Recently, in a discussion on civic engagement and the historical profession, my advisor made a statement that catalyzed language for some of my struggles at the heart of this blog series. In his encouragement to graduate students and other faculty about why they should get involved not just in national events and national problems but in the very local banalities of our lives in Urbana- Champaign, he mentioned the old Sweedish socialist saying: “dig where you stand.” Read the local newspaper, he said, and write letters to the editor when you feel they are leaving something out. Get to know the local leaders on various local concerns. “We don’t live in New York or Berkeley,” he said. “We live here, and this community is what we make it.”
And yet, if I only stood in time and space, this challenge would seem much more manageable. I instead reflected on the separate and even warring cultural movements that I very precariously stood upon. The image that flashed before me was of myself standing on two different horses, both of them charging forward at full speed, but both knowing they would have to veer either left or right to avert the large tree straight ahead. Indeed, all politics are local, but we live in a culture that is increasingly national. Seemingly everything from news websites and entertainment media to sermon series and Vacation Bible School programs is becoming more uniform across localities. We don’t just stand in a place these days, but in a matrix of culture. And so, I wondered: If I’m not standing in the church, and I’m not standing on the leftist/progressive platform, and I’m only banging on the door to get into own field of academic scholarship, then what am I standing on? In the transient and global world of Urbana-Champaign, who is my “local” community?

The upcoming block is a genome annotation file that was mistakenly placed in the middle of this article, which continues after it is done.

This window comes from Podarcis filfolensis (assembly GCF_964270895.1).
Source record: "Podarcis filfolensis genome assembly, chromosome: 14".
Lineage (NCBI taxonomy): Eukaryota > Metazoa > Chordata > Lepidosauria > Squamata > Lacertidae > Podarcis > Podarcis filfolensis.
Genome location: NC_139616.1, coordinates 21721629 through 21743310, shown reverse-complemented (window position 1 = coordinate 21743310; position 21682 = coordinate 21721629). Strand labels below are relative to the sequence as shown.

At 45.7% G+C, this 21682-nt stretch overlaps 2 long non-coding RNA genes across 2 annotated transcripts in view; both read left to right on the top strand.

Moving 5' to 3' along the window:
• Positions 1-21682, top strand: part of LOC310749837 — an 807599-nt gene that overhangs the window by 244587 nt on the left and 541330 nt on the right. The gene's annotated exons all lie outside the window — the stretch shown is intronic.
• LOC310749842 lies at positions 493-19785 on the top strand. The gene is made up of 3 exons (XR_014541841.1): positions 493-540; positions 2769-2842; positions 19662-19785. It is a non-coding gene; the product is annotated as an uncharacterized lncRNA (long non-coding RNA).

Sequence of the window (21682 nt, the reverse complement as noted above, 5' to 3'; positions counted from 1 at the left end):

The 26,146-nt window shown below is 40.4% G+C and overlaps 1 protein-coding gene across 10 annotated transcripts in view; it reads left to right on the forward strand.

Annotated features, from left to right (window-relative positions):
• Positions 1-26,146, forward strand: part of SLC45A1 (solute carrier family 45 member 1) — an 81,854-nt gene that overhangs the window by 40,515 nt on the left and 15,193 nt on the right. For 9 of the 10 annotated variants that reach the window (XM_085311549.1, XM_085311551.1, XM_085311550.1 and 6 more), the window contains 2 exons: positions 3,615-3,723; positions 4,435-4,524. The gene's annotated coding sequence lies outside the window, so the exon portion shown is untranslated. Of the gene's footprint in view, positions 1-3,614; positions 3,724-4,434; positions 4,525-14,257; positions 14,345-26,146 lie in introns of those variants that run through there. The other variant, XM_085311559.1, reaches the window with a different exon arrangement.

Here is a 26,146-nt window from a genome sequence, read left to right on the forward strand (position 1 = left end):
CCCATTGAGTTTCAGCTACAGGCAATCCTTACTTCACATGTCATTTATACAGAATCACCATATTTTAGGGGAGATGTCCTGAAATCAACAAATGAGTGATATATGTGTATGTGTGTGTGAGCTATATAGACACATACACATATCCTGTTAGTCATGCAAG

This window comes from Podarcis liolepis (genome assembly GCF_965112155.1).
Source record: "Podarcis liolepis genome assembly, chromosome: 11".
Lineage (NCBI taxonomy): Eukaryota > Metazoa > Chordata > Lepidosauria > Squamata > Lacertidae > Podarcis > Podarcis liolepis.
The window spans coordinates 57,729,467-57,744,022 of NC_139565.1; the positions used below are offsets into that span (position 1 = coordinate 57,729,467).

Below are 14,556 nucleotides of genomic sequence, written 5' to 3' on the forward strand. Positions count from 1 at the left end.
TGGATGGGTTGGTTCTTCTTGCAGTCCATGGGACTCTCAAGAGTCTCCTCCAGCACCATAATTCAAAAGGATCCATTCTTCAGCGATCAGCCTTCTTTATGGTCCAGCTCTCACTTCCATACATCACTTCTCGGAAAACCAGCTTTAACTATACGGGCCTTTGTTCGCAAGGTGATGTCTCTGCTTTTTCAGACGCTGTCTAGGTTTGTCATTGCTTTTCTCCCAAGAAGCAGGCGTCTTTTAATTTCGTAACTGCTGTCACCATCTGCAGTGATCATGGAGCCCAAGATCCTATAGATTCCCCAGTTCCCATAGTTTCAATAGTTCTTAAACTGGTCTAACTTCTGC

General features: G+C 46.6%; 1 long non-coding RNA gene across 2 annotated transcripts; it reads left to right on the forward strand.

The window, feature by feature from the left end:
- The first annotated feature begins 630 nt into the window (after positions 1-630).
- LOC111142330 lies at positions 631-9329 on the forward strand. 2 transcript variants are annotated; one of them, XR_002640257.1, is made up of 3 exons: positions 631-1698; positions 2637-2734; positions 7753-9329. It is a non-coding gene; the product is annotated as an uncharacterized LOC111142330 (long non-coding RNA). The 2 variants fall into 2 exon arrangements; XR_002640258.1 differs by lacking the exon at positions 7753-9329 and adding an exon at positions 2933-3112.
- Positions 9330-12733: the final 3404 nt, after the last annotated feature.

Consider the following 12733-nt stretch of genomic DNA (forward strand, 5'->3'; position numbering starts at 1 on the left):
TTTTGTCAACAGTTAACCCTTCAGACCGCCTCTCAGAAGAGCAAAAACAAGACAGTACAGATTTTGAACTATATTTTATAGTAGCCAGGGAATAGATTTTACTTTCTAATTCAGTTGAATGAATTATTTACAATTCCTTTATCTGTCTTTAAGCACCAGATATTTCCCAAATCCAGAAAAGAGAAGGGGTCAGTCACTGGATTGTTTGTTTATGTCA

The way we define our community shapes the way we identify ourselves as researchers, teachers, and people. And, the way we define our community shapes the audience we anticipate as scholars. In the case of my own historical research, this question of audience really matters, for the very essence of what I study depends on who is listening. I will try to explain.
I study working class Christians in the late nineteenth and early twentieth centuries, and their struggles to get the Churches, and/or the Labor Movement, to shout their critiques of unbridled capitaism. I find that these working class Christians found very little support in mainline churches in the late nineteenth century, and while some Christian Socialists launched campaigns to get the churches to hear them, others built their church in the labor movement. Yes, in the early 1900s, I find that the Labor Movement—especially located in the community “Labor Temple”—in many places served as a church, or the church, for working class Christians. Upton Sinclair describes this in beautiful, satirical detail in his 1922 They Call Me Carpenter. Christian Socialists, those who claimed that Jesus would not have supported the class stratification as it was, and especially those who endorsed the de-privatization of huge monopolies and trusts, insisted that most Christian Churches had colluded wrongly with the rich against the poor.